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The Education of the Future

  • Robin SmallEmail author
Chapter
Part of the SpringerBriefs in Education book series (BRIEFSEDUCAT)

Abstract

Nietzsche’s critique of modern schooling is balanced by his vision of an education of the future. Its basic aims are stated succinctly in one of his last books: ‘One must learn to see, one must learn to think, one must learn to speak and write’. In each case he has radical alternatives to the goals and methods of present-day education in mind. His reform of the school starts with teachers who are examples of culture. Despite this plan for a new kind of educator, Nietzsche speculates that, given the availability of many ways of learning, ‘the teacher in his usual form must become almost superfluous’. Mutual education amongst friends is one alternative, but so is individual self-education. This has its own pre-conditions: solitude, the courage to renounce certainties, and a commitment to ‘self-overcoming’. It implies a broader task of self-realisation for which Nietzsche has a cryptic formula: ‘Become what you are’.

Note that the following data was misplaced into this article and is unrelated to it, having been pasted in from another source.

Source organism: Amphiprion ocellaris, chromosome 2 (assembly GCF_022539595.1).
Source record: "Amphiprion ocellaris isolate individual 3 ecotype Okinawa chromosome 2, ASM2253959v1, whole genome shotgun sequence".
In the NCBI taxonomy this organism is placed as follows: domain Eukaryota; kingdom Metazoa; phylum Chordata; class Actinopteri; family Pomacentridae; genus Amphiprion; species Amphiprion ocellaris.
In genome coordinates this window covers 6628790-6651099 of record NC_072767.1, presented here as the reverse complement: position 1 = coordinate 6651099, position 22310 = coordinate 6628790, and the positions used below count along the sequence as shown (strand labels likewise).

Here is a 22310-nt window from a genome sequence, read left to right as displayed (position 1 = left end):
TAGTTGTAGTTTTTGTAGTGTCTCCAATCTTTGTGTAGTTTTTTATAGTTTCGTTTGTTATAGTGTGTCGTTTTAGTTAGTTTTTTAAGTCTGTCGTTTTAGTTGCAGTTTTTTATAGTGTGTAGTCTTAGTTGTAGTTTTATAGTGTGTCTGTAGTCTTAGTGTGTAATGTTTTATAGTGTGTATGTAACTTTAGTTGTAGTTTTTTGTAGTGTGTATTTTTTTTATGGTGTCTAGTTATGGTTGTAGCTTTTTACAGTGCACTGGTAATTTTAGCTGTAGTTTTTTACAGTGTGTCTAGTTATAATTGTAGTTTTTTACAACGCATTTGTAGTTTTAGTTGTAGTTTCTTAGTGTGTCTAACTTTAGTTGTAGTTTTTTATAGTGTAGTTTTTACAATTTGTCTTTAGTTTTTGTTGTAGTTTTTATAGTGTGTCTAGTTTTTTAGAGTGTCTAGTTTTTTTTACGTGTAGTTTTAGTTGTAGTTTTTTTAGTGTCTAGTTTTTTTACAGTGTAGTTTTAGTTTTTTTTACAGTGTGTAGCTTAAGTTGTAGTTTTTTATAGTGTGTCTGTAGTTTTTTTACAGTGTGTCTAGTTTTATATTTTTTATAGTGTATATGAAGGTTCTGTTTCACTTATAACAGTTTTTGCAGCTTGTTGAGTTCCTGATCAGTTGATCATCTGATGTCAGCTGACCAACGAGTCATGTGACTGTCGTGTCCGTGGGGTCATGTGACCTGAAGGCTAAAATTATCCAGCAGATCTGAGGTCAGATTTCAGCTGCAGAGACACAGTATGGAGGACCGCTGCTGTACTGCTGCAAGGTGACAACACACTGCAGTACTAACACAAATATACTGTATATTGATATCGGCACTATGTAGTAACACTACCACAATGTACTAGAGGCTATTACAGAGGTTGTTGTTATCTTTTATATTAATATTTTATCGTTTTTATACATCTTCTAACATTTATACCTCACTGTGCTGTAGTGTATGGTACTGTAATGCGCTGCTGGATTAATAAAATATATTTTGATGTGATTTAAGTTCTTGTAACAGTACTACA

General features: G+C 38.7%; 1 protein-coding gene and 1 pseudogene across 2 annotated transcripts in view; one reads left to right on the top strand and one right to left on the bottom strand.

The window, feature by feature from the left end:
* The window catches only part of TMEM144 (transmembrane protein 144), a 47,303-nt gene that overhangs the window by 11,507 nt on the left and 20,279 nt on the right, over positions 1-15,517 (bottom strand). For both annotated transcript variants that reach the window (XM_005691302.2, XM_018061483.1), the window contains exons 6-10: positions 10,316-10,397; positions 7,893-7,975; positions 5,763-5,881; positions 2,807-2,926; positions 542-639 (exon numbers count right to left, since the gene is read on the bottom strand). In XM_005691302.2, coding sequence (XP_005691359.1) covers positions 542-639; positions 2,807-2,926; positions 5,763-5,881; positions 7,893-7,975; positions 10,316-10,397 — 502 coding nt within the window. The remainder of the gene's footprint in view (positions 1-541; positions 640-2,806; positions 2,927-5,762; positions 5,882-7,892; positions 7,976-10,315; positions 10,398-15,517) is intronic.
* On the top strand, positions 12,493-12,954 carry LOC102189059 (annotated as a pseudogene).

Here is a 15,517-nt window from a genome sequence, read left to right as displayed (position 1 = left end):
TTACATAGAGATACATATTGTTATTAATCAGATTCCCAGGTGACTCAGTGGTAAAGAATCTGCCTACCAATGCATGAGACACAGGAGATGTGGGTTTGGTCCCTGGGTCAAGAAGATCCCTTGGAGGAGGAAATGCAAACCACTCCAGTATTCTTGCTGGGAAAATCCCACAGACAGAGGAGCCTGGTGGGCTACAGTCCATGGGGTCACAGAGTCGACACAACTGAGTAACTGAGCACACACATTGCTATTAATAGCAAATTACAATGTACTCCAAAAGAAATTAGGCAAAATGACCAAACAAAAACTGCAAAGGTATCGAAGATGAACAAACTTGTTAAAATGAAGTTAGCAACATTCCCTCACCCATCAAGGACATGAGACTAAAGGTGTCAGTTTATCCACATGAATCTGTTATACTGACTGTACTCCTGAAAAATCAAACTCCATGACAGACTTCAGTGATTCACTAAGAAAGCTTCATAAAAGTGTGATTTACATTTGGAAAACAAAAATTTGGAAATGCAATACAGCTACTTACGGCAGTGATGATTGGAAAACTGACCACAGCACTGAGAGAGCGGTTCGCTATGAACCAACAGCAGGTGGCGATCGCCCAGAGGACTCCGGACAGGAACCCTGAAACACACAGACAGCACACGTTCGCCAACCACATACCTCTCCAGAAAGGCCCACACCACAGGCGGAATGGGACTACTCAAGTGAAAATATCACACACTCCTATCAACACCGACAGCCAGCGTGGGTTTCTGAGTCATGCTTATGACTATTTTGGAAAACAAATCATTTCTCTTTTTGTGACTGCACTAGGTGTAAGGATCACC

Keywords

Nietzsche Aims of education Rhetoric Sublimation Unlearning Self-education Mutual education 

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Copyright information

© The Author(s) 2016

Authors and Affiliations

  1. 1.Graduate School of EducationThe University of MelbourneMelbourneAustralia

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